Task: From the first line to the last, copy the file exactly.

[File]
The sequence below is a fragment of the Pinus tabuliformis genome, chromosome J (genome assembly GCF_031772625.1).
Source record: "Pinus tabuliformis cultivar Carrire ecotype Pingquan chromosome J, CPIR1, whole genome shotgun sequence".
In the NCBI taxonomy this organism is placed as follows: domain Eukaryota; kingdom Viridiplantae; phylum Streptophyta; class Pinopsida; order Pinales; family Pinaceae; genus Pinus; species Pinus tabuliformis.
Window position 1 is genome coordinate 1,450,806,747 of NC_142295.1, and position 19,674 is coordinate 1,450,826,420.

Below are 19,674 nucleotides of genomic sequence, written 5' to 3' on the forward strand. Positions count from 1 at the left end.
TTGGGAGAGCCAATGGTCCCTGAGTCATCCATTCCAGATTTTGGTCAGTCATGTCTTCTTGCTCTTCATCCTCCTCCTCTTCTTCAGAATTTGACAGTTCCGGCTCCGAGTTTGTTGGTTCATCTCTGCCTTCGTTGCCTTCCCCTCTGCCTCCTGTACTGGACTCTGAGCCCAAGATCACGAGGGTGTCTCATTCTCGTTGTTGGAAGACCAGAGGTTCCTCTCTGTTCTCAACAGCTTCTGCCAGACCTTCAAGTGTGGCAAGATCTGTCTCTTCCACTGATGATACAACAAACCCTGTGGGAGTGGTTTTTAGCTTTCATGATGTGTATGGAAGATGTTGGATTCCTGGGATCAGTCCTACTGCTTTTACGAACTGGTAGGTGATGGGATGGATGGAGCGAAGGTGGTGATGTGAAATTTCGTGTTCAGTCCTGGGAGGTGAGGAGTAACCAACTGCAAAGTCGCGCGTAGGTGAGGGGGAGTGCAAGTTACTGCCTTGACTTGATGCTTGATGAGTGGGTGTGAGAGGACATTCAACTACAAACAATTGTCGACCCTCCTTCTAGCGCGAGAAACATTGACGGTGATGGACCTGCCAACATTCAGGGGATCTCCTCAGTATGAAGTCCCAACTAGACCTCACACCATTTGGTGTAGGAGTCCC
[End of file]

The sequence below is a fragment of the Pinus tabuliformis genome, chromosome J (genome assembly GCF_031772625.1).
Source record: "Pinus tabuliformis cultivar Carrire ecotype Pingquan chromosome J, CPIR1, whole genome shotgun sequence".
In the NCBI taxonomy this organism is placed as follows: domain Eukaryota; kingdom Viridiplantae; phylum Streptophyta; class Pinopsida; order Pinales; family Pinaceae; genus Pinus; species Pinus tabuliformis.
Window position 1 is genome coordinate 1,450,806,747 of NC_142295.1, and position 19,674 is coordinate 1,450,826,420.

Below are 19,674 nucleotides of genomic sequence, written 5' to 3' on the forward strand. Positions count from 1 at the left end.
TTGGGAGAGCCAATGGTCCCTGAGTCATCCATTCCAGATTTTGGTCAGTCATGTCTTCTTGCTCTTCATCCTCCTCCTCTTCTTCAGAATTTGACAGTTCCGGCTCCGAGTTTGTTGGTTCATCTCTGCCTTCGTTGCCTTCCCCTCTGCCTCCTGTACTGGACTCTGAGCCCAAGATCACGAGGGTGTCTCATTCTCGTTGTTGGAAGACCAGAGGTTCCTCTCTGTTCTCAACAGCTTCTGCCAGACCTTCAAGTGTGGCAAGATCTGTCTCTTCCACTGATGATACAACAAACCCTGTGGGAGTGGTTTTTAGCTTTCATGATGTGTATGGAAGATGTTGGATTCCTGGGATCAGTCCTACTGCTTTTACGAACTGGTAGGTGATGGGATGGATGGAGCGAAGGTGGTGATGTGAAATTTCGTGTTCAGTCCTGGGAGGTGAGGAGTAACCAACTGCAAAGTCGCGCGTAGGTGAGGGGGAGTGCAAGTTACTGCCTTGACTTGATGCTTGATGAGTGGGTGTGAGAGGACATTCAACTACAAACAATTGTCGACCCTCCTTCTAGCGCGAGAAACATTGACGGTGATGGACCTGCCAACATTCAGGGGATCTCCTCAGTATGAAGTCCCAACTAGACCTCACACCATTTGGTGTAGGAGTCCC